"Underwater" homes nationwide just under 20 percent
When they put their San Diego home up for sale in May, it sold for $260,00, allowing them to invest profits in a new home that's more than twice the size on a large lot and 40 minutes closer to the surfing beach.
"We're stoked," said Robert, 50, a facilities engineer at Solar Turbines Inc., a maker of gas turbines that has employed him for the last 22 years. "It was better to be patient and wait it out."
Soaring prices are leaving fewer homeowners owing more money than their properties are worth, bringing them off the sidelines of the nation's surging housing market and offering relief to buyers who are frustrated by bidding wars. As more homes go up for sale, price increases are expected to moderate.
Mark Fleming, chief economist at real estate data provider CoreLogic Inc., calls it "a virtuous circle."
"The fact that house prices have increased so dramatically ... has unlocked a lot of that pent-up supply," said Fleming, whose firm found that markets with the largest percentage of "underwater" or "upside down" mortgages often have the lowest supply of homes for sale.
From January to March, 19.8 percent of the nation's mortgaged homes were underwater, down from 23.7 percent a year earlier and 25 percent during the same period of 2011, according to CoreLogic. Gains spread across the country, though regions that rose high and crashed hard remained saddled with homeowners who bought near the peak.
Nevada had a nation-high 45.4 percent of mortgages underwater, followed by Florida at 38.1 percent and Michigan at 32 percent. Montana had a nation-low 5.6 percent.
Housing inventories remain unusually low. There was a 5.2-month supply of existing, single-family homes for sale in May, compared to 6.4 months a year earlier, according to the National Association of Realtors.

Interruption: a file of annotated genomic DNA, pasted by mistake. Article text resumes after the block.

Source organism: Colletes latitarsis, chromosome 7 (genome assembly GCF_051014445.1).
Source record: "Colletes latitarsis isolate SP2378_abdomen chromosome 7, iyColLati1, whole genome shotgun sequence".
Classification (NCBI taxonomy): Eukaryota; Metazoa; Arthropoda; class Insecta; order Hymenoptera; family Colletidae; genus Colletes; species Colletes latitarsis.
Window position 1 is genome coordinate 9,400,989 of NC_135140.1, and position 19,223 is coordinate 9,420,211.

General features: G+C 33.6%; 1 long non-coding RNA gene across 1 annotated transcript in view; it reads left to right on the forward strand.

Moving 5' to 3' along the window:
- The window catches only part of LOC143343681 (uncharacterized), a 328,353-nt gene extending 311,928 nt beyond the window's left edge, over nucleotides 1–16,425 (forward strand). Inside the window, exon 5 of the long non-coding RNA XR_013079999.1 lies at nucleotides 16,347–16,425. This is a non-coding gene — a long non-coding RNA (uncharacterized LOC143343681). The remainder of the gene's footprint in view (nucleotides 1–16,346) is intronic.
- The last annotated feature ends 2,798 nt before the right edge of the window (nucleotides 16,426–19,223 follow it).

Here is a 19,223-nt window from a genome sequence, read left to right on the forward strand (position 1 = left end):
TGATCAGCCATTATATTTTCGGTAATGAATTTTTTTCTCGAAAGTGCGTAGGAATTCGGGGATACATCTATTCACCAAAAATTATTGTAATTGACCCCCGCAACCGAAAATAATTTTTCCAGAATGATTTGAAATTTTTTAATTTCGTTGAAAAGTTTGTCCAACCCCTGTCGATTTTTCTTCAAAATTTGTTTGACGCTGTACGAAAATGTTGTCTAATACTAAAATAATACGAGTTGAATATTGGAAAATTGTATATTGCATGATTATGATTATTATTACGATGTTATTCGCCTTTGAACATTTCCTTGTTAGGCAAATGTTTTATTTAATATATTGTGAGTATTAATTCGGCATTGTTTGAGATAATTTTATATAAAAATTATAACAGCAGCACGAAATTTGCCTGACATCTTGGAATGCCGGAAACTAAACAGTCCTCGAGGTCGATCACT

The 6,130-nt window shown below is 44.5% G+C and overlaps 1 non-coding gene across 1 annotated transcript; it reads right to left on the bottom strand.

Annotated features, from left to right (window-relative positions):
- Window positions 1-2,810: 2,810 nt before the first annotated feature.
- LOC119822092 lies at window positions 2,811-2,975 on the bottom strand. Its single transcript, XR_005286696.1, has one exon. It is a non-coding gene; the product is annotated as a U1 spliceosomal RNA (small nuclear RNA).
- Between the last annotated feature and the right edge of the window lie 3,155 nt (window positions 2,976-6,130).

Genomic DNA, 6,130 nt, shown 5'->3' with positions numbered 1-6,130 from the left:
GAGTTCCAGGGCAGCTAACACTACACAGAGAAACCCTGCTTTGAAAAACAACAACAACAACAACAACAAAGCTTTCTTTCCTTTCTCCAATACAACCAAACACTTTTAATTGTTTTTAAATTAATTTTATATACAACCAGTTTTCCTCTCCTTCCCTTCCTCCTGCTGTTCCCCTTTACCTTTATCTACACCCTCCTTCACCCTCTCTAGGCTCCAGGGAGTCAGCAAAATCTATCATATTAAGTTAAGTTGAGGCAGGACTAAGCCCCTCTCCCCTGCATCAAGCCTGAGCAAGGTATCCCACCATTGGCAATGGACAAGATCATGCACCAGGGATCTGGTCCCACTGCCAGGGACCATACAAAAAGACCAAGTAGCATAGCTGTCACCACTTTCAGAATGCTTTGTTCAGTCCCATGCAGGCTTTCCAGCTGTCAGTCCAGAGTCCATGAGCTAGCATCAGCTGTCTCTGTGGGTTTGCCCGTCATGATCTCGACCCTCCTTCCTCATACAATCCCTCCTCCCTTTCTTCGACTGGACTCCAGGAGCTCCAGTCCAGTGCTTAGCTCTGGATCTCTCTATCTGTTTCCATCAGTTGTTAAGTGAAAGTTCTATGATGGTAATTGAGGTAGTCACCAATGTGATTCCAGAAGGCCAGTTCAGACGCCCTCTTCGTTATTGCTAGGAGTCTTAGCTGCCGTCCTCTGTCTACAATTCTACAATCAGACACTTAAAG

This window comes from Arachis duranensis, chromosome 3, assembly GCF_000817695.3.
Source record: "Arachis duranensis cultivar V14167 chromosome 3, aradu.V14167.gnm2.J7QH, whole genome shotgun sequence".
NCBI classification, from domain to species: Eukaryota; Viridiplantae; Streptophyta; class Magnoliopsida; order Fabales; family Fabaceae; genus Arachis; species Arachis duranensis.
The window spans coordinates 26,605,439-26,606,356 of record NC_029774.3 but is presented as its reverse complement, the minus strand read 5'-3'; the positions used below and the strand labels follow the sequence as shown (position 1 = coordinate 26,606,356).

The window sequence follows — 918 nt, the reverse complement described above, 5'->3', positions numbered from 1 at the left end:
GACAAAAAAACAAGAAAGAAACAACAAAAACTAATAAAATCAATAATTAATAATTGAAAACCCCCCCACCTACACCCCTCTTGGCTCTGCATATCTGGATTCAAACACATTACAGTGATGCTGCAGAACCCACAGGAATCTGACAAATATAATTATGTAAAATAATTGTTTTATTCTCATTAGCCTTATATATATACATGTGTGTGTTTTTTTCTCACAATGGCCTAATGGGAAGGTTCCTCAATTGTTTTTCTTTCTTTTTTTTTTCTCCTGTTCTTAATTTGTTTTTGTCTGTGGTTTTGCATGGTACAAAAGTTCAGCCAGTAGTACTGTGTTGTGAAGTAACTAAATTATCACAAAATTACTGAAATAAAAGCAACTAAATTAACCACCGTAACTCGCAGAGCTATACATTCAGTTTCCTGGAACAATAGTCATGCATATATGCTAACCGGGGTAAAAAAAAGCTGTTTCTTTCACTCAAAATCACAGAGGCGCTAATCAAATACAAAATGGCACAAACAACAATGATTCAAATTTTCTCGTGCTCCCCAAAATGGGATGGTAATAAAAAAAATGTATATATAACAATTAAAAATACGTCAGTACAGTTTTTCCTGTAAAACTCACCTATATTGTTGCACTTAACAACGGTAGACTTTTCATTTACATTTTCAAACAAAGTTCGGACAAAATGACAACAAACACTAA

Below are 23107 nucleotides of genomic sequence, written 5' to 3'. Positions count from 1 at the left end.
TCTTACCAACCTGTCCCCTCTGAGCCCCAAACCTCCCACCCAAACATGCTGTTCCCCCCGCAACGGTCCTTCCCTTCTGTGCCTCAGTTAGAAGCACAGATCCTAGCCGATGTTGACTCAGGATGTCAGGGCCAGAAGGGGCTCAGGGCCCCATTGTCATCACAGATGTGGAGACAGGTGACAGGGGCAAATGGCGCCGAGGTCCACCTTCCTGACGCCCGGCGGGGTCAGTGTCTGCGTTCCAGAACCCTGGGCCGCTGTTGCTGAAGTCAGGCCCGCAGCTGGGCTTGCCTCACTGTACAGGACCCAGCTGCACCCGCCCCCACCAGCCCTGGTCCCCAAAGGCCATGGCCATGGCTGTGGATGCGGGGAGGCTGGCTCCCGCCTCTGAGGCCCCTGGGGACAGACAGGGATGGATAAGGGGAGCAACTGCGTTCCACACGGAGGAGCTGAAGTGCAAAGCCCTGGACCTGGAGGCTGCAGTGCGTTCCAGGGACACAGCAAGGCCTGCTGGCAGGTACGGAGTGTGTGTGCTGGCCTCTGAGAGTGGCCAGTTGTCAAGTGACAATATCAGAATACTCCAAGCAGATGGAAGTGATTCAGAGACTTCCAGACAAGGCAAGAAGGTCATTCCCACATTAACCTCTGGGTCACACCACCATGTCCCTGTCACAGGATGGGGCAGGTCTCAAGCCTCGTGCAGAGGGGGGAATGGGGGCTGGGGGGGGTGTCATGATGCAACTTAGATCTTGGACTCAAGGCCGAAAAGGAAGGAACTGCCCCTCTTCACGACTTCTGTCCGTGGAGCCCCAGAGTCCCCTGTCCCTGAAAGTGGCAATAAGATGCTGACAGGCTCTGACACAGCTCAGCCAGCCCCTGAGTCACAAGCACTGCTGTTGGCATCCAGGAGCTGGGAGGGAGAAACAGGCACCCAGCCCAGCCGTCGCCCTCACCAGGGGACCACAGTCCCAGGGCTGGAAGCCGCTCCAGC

California had only a 2.6-month supply, compared to 3.6 months a year earlier and well below the six months that is considered a balanced market.
San Diego broker Colleen Cotter began knocking on doors this year after scouring property records to find homeowners who didn't owe money. If someone answers, she makes an all-cash bid on behalf of investors who don't even visit.
Nearly one of three homes sold in Southern California is paid for in cash, putting borrowers at a disadvantage. Some buyers write sellers about how they would cherish a home, hoping to spark a personal connection.
Josh Martin, 26, discovered homes he and wife considered buying had changed hands less than a year earlier at much lower prices. The first-time homebuyers lost nine bids since August-- many to cash buyers -- until finally landing a home in May for $250,000 in the San Diego suburb of Chula Vista.
"It was very stressful because the prices just kept going up," said Martin, who recently left the Marine Corps. "Our lease was about to end and we didn't want to sign another year."
Economists expect many homeowners will continue to resist selling because they think they can profit more by waiting.
Nancy Randazzo, a 38-year-old public school teacher who owes about $240,000 on an Anaheim condominium that she bought for $335,000 in 2005, figures she might be able to sell for what she owes but wants to rent to Disneyland tourists. One potential snag is that she and her fiancee would need to find a place to buy.
"Prices are going up so fast that I don't know if I can," she said.
The huge price increases produced an unexpected retirement gift for Larry and Diane Plaster, who were resigned in January to selling their San Diego home for less than they owed the bank, known as a short sale. They owed $352,000 but accepted an offer for $290,000.
Their bank rejected the deal four months later, leading the couple to put the home up for sale again. On the second attempt, they took an all-cash offer of $380,000, yielding a windfall of $6,500 after broker fees and closing costs. The Plasters, who live on Social Security income, fulfilled a dream of moving to a geodesic dome they built in Janesville, 130 miles north of Lake Tahoe.
The former Catholic social service workers were so angry when Chase rejected the short sale that they closed their account after more than 40 years.
"Now I guess I should send them a thank-you note," said Diane, 66.
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